Aviva fund withdrawals not ‘canary in the coalmine’
Concerns over turning of market misplaced, commercial property agent HWBC argues
Downturn in the market may be caused by retail investors taking money off the table after making large gains in recent years. Photograph: iStock
Aviva’s decision to prevent investors from withdrawing money in commercial property funds is not the “canary in the coalmine” signalling the turning of the market, the boss of agent HWBC has said.
Aviva Life & Pensions Ireland moved last week to stop investors in two Irish funds withdrawing money for up to six months after dealing with a rise in demand in recent months from investors seeking their money back.
But Tony Waters, managing director of HWBC, argued that concerns Aviva’s decision may indicate a downturn in the market are misplaced.
“It has been caused by retail investors taking money off the table after making large gains in recent years,” he said.
“Some investors have also recognised the upside of switching their money into the shares of REITs which are trading at a discount to their net asset value. We may not see double-digit investment returns in 2020, but we see the market remaining buoyant,” Mr Waters added.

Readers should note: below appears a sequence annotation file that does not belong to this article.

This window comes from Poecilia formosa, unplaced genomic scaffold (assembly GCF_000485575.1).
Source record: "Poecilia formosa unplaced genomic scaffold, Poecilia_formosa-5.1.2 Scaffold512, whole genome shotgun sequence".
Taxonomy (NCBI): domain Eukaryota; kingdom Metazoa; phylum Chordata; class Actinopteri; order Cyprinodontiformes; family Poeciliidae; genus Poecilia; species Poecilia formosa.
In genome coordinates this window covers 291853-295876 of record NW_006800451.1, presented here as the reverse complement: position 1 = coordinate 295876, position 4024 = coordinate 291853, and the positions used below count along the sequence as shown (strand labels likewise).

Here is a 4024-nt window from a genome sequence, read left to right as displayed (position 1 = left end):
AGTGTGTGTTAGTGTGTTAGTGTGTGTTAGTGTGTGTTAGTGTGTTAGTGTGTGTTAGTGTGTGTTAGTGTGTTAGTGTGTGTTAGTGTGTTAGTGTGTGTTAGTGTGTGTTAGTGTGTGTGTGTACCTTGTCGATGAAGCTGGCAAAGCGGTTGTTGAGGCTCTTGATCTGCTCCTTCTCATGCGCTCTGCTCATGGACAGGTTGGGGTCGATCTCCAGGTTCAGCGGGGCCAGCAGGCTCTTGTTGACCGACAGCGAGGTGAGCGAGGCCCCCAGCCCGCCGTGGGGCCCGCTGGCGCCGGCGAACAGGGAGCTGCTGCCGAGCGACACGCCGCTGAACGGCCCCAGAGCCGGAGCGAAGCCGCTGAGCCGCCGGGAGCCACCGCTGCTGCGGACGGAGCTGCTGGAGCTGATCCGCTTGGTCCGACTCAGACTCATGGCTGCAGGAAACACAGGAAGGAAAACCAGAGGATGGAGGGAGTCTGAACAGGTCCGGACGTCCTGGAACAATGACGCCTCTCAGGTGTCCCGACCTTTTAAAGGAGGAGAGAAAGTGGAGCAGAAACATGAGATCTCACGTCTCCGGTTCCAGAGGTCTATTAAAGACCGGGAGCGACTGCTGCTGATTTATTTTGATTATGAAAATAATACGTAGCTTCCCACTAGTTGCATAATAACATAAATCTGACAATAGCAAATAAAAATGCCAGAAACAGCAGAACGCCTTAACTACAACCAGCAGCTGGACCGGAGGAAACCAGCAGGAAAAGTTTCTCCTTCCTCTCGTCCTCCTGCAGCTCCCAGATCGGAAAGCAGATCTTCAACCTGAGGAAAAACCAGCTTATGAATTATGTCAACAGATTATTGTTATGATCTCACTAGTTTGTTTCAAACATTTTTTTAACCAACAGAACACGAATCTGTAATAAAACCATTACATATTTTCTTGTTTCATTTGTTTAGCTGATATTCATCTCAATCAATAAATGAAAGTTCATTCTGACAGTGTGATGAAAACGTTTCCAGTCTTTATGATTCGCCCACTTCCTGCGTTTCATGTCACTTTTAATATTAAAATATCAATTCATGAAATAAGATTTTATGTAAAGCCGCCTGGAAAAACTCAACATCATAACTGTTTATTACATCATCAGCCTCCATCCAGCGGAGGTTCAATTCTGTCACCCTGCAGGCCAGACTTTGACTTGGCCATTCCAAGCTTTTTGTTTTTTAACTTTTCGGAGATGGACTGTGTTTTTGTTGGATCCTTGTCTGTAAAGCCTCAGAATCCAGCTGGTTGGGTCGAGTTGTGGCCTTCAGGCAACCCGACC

Risk of contagion
His comments come after analysts at ratings agency Fitch warned on Wednesday that the problems which forced the funds to bar investors from withdrawing cash could spread to other such companies.
“There is also the risk of contagion,” Fitch pointed out. “If a fund experiences a spate of outflows, investors in other funds invested in similar assets may move fast to redeem their holdings to limit exposure to declining asset values after forced sales.”
The credit ratings agency adds that “gating” or temporarily freezing withdrawals could worsen this contagion while potentially damaging the investment firm and the sector as a whole.
But HWBC suggested that prime rents in Dublin city centre would remain at the €65 per sq ft level this year with commitments of between 12 and 15 years being standard.
While concerns around the impact of WeWork’s failed initial public offering were prevalent toward the end of last year, HWBC said those concerns haven’t hurt the market as was feared. It noted that in parts of the suburban Dublin market, such as Sandyford, rents will likely rise this year as stock in newly developed properties is let.